• Fly the busier, but cheaper, skies An estimated 4.70 million people will fly over the holiday, 6.6% above year-ago levels and 2.5% above the pre-pandemic volume in 2019. The average price for a domestic flight over the Wednesday-through-Sunday period has actually declined around 9% from a year ago, according to booking and price-tracing app Hopper. Those with more flexibility who flew over the 11-day stretch from last Friday to next Tuesday saw deeply discounted domestic prices about 18% lower than 2022, says the travel search engine Kayak. The Transportation Security Administration and industry trade group Airlines for America report that the broad Thanksgiving holiday is expected to set a record of nearly 30 million passengers, up 11.5% from last year and 6% higher than 2019.
  • What about skateboards? Another 1.55 million travelers are leaving town by bus, rail, or cruise ship, a nearly 11% increase over 2022 levels and 4.5% above pre-pandemic travel trends in 2019.
  • Weather wild card While the weather on turkey day should be terrific in New York City for Macy’s annual Thanksgiving Day Parade, much of rest of the country likely won’t be as lucky. The West and East Coasts are expecting heavy rain leading into Thanksgiving, and Buffalo (of course) is bracing for a major snowstorm.

Dinner break The American Farm Bureau Federation reports in its 38th annual survey that Thanksgiving dinner for 10 people will be 4.5% less expensive at around $61, compared with last year’s record $64. But this year’s price with all the fixings should still be 25% higher than in 2019.

Turkey market stabilizing Much of the decline in the overall price of Thanksgiving dinner is due to a sharp drop in cost for turkeys, typically the most expensive part of the meal. The average retail price for a 16-pound turkey is $27.25 ($1.71 per pound), down 5.6% from 2022. The lower cost of turkeys in 2023 is due to a drop in avian influenza cases. Last year, the record outbreak in 39 states led to the death of 7 million turkeys (about 3.6% of the nation’s population), leading to a spike in prices. In addition, increased truck availability is easing supply-chain constraint and reducing transportation costs.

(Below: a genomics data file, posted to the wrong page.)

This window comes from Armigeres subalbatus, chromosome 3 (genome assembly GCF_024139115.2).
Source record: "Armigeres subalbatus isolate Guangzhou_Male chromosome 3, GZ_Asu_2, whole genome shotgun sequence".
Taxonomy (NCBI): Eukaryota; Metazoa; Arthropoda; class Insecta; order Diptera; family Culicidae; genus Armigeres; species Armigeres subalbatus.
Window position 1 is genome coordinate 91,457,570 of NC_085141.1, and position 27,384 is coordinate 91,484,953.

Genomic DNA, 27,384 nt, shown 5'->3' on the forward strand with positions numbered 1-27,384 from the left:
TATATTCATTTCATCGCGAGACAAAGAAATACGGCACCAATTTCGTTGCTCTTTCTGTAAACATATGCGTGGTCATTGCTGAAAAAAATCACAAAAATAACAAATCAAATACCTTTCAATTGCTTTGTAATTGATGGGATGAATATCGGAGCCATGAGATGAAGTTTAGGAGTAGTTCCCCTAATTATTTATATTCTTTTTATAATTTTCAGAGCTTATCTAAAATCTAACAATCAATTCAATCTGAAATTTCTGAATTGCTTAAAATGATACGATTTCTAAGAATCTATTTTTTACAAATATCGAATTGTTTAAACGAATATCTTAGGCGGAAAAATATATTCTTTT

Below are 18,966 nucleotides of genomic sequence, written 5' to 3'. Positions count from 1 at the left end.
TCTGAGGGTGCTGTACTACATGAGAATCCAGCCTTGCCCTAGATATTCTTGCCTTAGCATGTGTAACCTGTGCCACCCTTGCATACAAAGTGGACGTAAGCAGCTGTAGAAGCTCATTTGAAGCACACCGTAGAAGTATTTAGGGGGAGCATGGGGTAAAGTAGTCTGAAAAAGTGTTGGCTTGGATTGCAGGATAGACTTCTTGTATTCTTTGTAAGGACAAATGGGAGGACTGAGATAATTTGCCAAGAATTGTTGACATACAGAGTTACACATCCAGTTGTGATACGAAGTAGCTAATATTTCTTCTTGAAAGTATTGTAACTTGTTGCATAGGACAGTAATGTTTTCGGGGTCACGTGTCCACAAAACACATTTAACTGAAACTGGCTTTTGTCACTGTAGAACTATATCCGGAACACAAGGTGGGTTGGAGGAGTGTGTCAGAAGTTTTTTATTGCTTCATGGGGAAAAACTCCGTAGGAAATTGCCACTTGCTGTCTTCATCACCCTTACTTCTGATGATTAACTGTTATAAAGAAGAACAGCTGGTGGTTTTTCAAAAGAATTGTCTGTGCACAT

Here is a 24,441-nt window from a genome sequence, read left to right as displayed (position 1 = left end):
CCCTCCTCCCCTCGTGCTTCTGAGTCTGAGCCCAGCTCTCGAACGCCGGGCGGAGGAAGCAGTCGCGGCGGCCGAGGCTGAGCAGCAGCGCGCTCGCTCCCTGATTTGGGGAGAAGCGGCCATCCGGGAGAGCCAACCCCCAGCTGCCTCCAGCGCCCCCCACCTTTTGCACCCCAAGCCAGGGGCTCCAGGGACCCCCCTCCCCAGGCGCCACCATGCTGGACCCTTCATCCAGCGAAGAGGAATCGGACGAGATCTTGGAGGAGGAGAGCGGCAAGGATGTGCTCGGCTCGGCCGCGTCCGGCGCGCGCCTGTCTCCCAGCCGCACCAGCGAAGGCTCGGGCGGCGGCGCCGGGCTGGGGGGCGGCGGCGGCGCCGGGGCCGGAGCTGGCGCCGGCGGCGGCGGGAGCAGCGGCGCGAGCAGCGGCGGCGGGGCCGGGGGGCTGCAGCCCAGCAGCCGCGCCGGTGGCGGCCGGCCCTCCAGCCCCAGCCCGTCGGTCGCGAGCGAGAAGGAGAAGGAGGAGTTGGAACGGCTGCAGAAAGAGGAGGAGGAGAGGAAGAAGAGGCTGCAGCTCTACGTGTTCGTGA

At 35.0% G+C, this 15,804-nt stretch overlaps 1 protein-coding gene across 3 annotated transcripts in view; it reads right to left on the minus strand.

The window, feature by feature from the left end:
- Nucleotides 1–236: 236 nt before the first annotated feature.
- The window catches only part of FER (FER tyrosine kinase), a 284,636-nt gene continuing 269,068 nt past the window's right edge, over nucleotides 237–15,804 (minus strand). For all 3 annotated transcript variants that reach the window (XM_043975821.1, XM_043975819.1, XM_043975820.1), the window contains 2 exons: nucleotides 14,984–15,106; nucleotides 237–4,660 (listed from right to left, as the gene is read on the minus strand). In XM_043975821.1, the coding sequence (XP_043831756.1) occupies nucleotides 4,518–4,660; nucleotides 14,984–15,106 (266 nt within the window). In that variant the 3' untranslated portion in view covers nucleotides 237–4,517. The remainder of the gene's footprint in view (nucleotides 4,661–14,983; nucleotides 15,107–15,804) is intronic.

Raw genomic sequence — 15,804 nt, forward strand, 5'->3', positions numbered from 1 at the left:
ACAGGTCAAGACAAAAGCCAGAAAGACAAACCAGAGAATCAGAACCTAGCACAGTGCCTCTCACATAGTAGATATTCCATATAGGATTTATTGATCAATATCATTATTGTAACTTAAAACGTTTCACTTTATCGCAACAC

What about the trimmings? The Farm Bureau says that side dishes are expected to be 4% more expensive this year. Pumpkin pie mix is up by 3.7% and dinner rolls are around 3% higher. But whipped cream will be 23% cheaper, cranberries down 18%, frozen pie crusts down by 5%, and cubed stuffing lower by 3%.

Adult beverages mixed Although beer prices are 5.3% higher this year, wine is a relative bargain, up only 1.2%. So pair your delicious Thanksgiving dinner with a nice pinot noir, zinfandel or syrah. If you prefer white, the most popular traditionally are chardonnay, sauvignon blanc, pinot grigio and riesling.

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Tags Markets/Economy . Equity .

Views are as of the date above and are subject to change based on market conditions and other factors. These views should not be construed as a recommendation for any specific security or sector.

Consumer Price Index (CPI): A measure of inflation at the retail level.

Gross Domestic Product (GDP) is a broad measure of the economy that measures the retail value of goods and services produced in a country.

S&P 500 Index: An unmanaged capitalization-weighted index of 500 stocks designated to measure performance of the broad domestic economy through changes in the aggregate market value of 500 stocks representing all major industries. Indexes are unmanaged and investments cannot be made in an index.